D. Kombucha – Kombucha is a fermented tea used mostly for medicinal purposes. Kombucha contains both bacteria and yeasts in a symbiotic relationship. Kombucha is usually made with sugar and black tea, but can also be found as green tea. [Mayo Clinic's Caution]

E. Miscellanea- There are alot of other fermented foods out there. Some are vegan and some are not due to animal product flavoring, it just depends on how they are prepared, which can really vary. You'll want to research the food itself, how it is traditionally prepared and then you'll need to double-check the specific brand you are interested in. Often, fermented foods are regionally different ethnic foods, and some are acquired tastes.

More fermented food examples: natto (Japanese fermented soy beans), Douchi (Chinese fermented black beans), Doenjang (Korean fermented soy bean paste), barszcz (fermented beet beverage), kimchee (Korean pickled vegetables), tamari (similar to soy sauce but thicker), sourdough, beer, shoyu (aka soy sauce), pickles, rejuvelac (fermented liquid to aid in digestion), nut cheese, seed cheese, raw apple cider vinegar, and coconut milk kefir or almond milk kefir from water kefir grains. Many of the store-bought versions of these products are pasteurized, however, and therefore lacking in enzymes and healthy bacteria.

One way to ensure your fermented foods are vegan and unpasteurized, well, you can make your own. There is an entire cookbook devoted to fermenting foods, Wild Fermentation. Have fun with that!

Supplements are a great alternative. They can ensure you regularly consume probiotics without worrying about your day to day diet. Some of the supplements have soy products, you'll just have to decide if the amounts in the product are ok with you. I did not review the supplements to see which ones are soy-free.

There are vegan supplements for probiotics, as well as fiber and digestive enzymes. Just a couple of brands to look for that offer several vegan options: VegLife, Rainbow Light, and Now.

And a couple of places to shop and compare brands, prices, and products: Whole Foods, Sprouts, other local health food stores, Pangea, and Vegan Essentials.

VegLife Belly Flora
VegLife FOS-idophilus Probiotic Supplement
Rainbow Light ProbioActive 1B Probiotics
New Chapter All-Flora

Digestive Enzymes
VegLife Vegan Plantcreatin
Rainbow Light Advanced Enzyme System

Rainbow Light Everyday Fiber System

As you can see, I listed a fiber-specific supplement, but I really don't think you need this with a balanced vegan diet. Your food should be supplying plenty of fiber. Check out this chart of high fiber foods. If you still want additional fiber, I'd say get it from a combo product like those listed below.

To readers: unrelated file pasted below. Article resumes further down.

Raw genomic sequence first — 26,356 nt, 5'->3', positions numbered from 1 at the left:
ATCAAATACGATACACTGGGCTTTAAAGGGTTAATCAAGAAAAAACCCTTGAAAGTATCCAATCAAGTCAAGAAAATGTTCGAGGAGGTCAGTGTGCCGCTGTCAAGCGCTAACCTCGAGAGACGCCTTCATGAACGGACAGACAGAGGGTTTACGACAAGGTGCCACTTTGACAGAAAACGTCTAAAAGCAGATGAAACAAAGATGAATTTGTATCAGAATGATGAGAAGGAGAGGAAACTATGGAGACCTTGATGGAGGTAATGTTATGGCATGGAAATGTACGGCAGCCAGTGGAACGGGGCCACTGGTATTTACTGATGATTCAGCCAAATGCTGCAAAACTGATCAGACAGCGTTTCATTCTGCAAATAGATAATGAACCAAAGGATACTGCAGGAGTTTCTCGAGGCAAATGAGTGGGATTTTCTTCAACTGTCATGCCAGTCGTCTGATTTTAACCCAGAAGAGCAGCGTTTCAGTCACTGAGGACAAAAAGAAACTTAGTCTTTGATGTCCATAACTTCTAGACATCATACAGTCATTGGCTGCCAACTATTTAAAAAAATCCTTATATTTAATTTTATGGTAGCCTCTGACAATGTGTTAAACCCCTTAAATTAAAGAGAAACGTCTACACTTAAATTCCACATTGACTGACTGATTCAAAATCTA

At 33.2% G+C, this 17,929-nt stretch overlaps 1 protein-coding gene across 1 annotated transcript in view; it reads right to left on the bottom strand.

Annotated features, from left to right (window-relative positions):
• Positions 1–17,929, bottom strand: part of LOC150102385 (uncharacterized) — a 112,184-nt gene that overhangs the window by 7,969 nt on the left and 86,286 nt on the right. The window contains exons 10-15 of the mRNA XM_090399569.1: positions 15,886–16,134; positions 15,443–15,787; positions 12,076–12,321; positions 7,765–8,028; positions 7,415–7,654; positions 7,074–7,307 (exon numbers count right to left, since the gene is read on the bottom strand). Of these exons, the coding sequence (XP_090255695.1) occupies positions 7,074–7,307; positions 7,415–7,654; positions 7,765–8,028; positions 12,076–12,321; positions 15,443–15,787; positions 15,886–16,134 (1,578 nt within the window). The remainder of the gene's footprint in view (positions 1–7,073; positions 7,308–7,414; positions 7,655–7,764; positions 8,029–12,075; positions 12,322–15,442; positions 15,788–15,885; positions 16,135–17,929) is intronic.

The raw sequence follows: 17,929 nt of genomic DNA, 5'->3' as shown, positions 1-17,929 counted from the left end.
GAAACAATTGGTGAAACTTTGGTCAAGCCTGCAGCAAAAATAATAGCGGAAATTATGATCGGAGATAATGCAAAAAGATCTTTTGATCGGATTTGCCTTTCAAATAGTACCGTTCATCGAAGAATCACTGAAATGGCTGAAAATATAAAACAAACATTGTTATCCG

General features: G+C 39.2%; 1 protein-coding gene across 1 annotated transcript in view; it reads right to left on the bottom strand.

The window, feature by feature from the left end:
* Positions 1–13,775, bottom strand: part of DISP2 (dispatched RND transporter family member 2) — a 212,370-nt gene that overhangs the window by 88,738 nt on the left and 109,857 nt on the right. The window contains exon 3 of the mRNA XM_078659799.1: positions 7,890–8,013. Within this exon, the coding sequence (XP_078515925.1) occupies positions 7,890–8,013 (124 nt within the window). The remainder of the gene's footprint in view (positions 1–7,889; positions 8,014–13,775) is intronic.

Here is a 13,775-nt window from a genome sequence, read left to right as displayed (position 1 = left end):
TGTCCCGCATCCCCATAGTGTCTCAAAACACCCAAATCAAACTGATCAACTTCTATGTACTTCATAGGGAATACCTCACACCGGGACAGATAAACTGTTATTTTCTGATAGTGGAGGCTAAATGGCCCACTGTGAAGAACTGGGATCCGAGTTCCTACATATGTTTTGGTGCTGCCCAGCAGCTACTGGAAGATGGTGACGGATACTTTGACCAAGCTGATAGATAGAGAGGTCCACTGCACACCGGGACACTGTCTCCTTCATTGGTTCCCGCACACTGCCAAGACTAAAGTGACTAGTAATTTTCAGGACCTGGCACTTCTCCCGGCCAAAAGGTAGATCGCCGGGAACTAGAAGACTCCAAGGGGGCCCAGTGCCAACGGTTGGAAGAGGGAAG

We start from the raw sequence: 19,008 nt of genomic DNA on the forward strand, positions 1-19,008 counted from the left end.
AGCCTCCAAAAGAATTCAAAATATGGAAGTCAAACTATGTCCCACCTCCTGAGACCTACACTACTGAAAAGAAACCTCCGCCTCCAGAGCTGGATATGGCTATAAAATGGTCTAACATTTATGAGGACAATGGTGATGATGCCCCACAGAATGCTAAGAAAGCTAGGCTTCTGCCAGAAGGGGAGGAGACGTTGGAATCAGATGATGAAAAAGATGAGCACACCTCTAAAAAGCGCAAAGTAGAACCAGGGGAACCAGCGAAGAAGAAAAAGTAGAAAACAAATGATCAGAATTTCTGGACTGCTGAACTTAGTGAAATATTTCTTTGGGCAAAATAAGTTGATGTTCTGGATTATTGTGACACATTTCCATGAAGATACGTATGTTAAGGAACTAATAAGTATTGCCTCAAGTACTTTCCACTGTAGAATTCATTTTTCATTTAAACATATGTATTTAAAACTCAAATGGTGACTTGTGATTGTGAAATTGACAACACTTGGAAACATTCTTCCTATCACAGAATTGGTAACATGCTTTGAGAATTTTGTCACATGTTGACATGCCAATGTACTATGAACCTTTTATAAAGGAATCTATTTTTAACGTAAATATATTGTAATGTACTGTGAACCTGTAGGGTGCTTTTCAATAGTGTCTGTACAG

Rainbow Light Advanced Enzyme Optima with Prebiotics & Probiotics
Now Tru-Food Vegan (Fiber, Digestive Enzymes, and Probiotics)
Olympian Labs Greens 8 in 1 Protein (Fiber, Digestive Enzymes, Probiotics, plus)
Vega Complete Whole Food Health Optimizer (Fiber, Digestive Enzymes, Probiotics, plus)

Originally, I was going to say that I don't supplement with probiotics or enzymes, because I don't consciously seek out those supplements, but after thinking about it I realized I was wrong. I occasionally use the Greens 8 in 1 Protein product which has fiber, enzymes, and probiotics. In addition to that, I just looked at my Rainbow Light Prenatal One Multivitamin, which I try to remember to take daily, and realized it has digestive enzymes and probiotic ingredients as well. Huh. Whaddya know. I bought it as a multivitamin and didn't pay much attention to all the other goodies in it. (I'm not pregnant or even trying, but the prenatal formulas have higher amounts of vitamins that are good for hair and nails, and higher amounts of folic acid.)

In addition to those supplements, I occasionally consume miso and tempeh products. I often have shoyu and tamari on things, but I'm pretty sure they are pasteurized versions because no bacteria are listed as ingredients. I'm not a big fan of pickled or vinegary tastes, so I usually stay away from those types of fermented foods.

So, there you have it. I covered the possible ingredients in yogurt that are giving you clean dumps, the non-dairy yogurt alternatives, sources of probiotics, fiber, and digestive enzymes, and the products I use for digestive health. Did I forget anything?